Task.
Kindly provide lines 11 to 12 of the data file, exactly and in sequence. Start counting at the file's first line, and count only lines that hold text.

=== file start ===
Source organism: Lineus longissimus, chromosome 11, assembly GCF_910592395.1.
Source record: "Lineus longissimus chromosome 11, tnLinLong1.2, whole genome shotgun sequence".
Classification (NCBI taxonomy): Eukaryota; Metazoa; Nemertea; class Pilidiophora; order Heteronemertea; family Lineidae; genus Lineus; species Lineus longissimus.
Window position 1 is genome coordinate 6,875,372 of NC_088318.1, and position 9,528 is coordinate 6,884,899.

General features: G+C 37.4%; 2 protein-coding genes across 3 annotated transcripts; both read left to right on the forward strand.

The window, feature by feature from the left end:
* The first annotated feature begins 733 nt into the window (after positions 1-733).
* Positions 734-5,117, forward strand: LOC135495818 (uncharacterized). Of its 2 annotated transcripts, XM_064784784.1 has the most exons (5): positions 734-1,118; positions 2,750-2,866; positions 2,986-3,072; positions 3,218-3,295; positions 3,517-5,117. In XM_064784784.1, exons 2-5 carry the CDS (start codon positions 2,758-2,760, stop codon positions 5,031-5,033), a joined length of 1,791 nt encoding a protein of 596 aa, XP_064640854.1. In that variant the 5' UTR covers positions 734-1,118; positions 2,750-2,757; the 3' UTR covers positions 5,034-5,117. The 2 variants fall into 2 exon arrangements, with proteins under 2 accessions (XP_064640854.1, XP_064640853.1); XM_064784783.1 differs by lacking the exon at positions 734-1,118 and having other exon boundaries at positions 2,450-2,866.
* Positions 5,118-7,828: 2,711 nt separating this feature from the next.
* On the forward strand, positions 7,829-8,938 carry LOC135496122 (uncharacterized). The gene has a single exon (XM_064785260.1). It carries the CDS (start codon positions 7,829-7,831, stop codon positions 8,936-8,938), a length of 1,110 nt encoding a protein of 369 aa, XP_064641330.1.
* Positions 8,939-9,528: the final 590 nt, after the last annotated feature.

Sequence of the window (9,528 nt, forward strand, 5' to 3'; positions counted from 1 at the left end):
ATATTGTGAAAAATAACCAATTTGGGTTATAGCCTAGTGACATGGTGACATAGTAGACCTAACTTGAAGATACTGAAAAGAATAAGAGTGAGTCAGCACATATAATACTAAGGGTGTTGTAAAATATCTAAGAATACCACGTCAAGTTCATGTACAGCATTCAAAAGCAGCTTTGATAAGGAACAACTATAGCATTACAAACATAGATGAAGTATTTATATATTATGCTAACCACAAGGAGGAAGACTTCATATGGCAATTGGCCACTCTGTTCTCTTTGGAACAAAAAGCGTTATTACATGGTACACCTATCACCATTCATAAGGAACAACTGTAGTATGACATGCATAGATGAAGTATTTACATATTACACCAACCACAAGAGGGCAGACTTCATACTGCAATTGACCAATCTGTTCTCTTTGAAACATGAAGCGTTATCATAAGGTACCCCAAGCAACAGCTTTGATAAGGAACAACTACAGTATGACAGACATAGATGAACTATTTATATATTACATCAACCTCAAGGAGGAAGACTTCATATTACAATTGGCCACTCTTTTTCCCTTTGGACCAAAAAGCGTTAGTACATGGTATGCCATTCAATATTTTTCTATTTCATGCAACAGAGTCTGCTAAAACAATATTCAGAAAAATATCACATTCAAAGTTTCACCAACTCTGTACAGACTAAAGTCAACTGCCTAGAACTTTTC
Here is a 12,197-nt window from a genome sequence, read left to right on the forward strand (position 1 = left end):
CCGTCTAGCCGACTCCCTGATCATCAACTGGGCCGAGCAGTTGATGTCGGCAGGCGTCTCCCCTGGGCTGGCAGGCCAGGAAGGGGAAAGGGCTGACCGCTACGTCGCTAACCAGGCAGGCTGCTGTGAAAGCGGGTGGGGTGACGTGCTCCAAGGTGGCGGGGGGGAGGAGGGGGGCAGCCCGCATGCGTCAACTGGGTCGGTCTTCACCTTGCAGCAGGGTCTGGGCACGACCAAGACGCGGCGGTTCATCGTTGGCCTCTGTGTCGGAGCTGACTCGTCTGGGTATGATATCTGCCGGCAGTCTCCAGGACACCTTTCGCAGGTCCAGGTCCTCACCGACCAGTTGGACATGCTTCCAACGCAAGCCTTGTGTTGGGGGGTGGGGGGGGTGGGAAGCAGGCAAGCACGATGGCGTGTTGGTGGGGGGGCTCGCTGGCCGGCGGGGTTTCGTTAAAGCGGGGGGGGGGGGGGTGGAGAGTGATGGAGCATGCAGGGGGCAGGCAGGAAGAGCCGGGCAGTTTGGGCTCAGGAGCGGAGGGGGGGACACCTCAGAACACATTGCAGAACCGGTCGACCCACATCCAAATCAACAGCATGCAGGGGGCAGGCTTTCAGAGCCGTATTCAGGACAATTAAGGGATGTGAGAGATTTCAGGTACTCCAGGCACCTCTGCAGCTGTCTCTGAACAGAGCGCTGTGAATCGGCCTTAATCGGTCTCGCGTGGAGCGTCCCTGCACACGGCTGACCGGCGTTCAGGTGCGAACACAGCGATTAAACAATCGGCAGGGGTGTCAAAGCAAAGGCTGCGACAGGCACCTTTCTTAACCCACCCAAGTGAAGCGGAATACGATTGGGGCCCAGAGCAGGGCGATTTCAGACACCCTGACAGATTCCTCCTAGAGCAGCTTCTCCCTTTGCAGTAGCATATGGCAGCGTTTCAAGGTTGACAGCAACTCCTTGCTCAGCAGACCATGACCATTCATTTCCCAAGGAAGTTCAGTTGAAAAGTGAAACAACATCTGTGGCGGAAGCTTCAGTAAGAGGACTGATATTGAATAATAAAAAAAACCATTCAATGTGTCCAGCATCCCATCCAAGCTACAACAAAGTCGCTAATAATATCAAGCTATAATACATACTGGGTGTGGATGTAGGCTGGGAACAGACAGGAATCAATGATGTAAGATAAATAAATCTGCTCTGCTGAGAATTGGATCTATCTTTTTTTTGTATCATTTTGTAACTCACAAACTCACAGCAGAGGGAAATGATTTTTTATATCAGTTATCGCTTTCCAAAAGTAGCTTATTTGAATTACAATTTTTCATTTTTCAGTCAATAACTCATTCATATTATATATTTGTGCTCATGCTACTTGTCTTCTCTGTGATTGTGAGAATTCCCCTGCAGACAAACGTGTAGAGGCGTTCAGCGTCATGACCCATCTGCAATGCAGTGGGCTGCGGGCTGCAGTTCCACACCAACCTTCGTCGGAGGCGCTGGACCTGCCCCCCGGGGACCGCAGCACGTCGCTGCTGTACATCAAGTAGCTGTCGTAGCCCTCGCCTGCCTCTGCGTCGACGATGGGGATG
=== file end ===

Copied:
* Positions 8,939-9,528: the final 590 nt, after the last annotated feature.

Sequence of the window (9,528 nt, forward strand, 5' to 3'; positions counted from 1 at the left end):